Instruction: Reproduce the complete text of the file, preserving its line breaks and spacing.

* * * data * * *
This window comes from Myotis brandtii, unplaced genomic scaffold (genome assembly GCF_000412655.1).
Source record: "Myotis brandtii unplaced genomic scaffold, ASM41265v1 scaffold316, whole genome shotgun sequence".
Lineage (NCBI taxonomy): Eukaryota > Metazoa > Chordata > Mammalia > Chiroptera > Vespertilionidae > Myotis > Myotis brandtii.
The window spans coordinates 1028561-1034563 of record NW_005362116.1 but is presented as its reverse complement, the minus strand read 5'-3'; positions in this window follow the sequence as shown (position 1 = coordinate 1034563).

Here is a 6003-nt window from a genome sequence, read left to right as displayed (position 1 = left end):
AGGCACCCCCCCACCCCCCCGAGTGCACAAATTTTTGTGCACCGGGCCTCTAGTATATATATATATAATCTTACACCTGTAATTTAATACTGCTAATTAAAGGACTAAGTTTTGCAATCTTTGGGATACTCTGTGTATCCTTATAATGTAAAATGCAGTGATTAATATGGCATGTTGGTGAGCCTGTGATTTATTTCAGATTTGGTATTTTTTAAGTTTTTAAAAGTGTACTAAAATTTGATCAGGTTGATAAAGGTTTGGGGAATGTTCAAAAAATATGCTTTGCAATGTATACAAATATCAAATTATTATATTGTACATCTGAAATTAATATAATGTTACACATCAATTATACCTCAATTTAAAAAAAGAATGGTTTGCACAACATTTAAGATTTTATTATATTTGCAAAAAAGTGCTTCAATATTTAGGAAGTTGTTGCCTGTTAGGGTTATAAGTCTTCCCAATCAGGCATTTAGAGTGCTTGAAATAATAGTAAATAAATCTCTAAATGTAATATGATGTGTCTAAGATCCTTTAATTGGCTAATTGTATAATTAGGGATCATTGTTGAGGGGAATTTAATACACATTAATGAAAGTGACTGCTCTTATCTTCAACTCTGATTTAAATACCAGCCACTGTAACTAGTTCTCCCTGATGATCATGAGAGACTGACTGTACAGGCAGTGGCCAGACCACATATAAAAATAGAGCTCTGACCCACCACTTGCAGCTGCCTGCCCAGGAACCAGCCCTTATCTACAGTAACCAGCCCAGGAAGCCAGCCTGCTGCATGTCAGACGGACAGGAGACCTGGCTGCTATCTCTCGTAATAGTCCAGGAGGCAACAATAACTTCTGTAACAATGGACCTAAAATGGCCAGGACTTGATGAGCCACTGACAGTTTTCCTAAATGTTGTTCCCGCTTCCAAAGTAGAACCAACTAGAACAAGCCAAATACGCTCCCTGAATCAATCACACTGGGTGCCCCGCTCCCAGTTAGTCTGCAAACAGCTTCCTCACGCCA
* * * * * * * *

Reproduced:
This window comes from Myotis brandtii, unplaced genomic scaffold (genome assembly GCF_000412655.1).
Source record: "Myotis brandtii unplaced genomic scaffold, ASM41265v1 scaffold316, whole genome shotgun sequence".
Lineage (NCBI taxonomy): Eukaryota > Metazoa > Chordata > Mammalia > Chiroptera > Vespertilionidae > Myotis > Myotis brandtii.
The window spans coordinates 1028561-1034563 of record NW_005362116.1 but is presented as its reverse complement, the minus strand read 5'-3'; positions in this window follow the sequence as shown (position 1 = coordinate 1034563).

Here is a 6003-nt window from a genome sequence, read left to right as displayed (position 1 = left end):
AGGCACCCCCCCACCCCCCCGAGTGCACAAATTTTTGTGCACCGGGCCTCTAGTATATATATATATAATCTTACACCTGTAATTTAATACTGCTAATTAAAGGACTAAGTTTTGCAATCTTTGGGATACTCTGTGTATCCTTATAATGTAAAATGCAGTGATTAATATGGCATGTTGGTGAGCCTGTGATTTATTTCAGATTTGGTATTTTTTAAGTTTTTAAAAGTGTACTAAAATTTGATCAGGTTGATAAAGGTTTGGGGAATGTTCAAAAAATATGCTTTGCAATGTATACAAATATCAAATTATTATATTGTACATCTGAAATTAATATAATGTTACACATCAATTATACCTCAATTTAAAAAAAGAATGGTTTGCACAACATTTAAGATTTTATTATATTTGCAAAAAAGTGCTTCAATATTTAGGAAGTTGTTGCCTGTTAGGGTTATAAGTCTTCCCAATCAGGCATTTAGAGTGCTTGAAATAATAGTAAATAAATCTCTAAATGTAATATGATGTGTCTAAGATCCTTTAATTGGCTAATTGTATAATTAGGGATCATTGTTGAGGGGAATTTAATACACATTAATGAAAGTGACTGCTCTTATCTTCAACTCTGATTTAAATACCAGCCACTGTAACTAGTTCTCCCTGATGATCATGAGAGACTGACTGTACAGGCAGTGGCCAGACCACATATAAAAATAGAGCTCTGACCCACCACTTGCAGCTGCCTGCCCAGGAACCAGCCCTTATCTACAGTAACCAGCCCAGGAAGCCAGCCTGCTGCATGTCAGACGGACAGGAGACCTGGCTGCTATCTCTCGTAATAGTCCAGGAGGCAACAATAACTTCTGTAACAATGGACCTAAAATGGCCAGGACTTGATGAGCCACTGACAGTTTTCCTAAATGTTGTTCCCGCTTCCAAAGTAGAACCAACTAGAACAAGCCAAATACGCTCCCTGAATCAATCACACTGGGTGCCCCGCTCCCAGTTAGTCTGCAAACAGCTTCCTCACGCCA